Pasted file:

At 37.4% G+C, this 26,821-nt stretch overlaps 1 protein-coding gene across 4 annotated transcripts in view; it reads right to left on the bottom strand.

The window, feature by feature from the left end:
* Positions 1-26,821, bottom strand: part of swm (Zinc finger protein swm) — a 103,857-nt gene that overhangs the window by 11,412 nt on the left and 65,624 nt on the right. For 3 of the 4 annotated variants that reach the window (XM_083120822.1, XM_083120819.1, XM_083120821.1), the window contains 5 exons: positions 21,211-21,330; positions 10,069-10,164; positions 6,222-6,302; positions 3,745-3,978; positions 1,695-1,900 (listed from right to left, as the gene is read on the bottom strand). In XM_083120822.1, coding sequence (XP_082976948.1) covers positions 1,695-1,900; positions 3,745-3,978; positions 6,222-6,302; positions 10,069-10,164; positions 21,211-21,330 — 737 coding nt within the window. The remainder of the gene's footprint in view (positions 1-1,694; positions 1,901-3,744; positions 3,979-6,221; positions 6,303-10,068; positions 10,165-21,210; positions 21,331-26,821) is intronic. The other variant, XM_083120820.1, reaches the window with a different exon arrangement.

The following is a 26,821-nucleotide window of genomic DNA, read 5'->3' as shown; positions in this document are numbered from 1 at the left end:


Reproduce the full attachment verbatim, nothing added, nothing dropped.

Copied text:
At 37.4% G+C, this 26,821-nt stretch overlaps 1 protein-coding gene across 4 annotated transcripts in view; it reads right to left on the bottom strand.

The window, feature by feature from the left end:
* Positions 1-26,821, bottom strand: part of swm (Zinc finger protein swm) — a 103,857-nt gene that overhangs the window by 11,412 nt on the left and 65,624 nt on the right. For 3 of the 4 annotated variants that reach the window (XM_083120822.1, XM_083120819.1, XM_083120821.1), the window contains 5 exons: positions 21,211-21,330; positions 10,069-10,164; positions 6,222-6,302; positions 3,745-3,978; positions 1,695-1,900 (listed from right to left, as the gene is read on the bottom strand). In XM_083120822.1, coding sequence (XP_082976948.1) covers positions 1,695-1,900; positions 3,745-3,978; positions 6,222-6,302; positions 10,069-10,164; positions 21,211-21,330 — 737 coding nt within the window. The remainder of the gene's footprint in view (positions 1-1,694; positions 1,901-3,744; positions 3,979-6,221; positions 6,303-10,068; positions 10,165-21,210; positions 21,331-26,821) is intronic. The other variant, XM_083120820.1, reaches the window with a different exon arrangement.

The following is a 26,821-nucleotide window of genomic DNA, read 5'->3' as shown; positions in this document are numbered from 1 at the left end: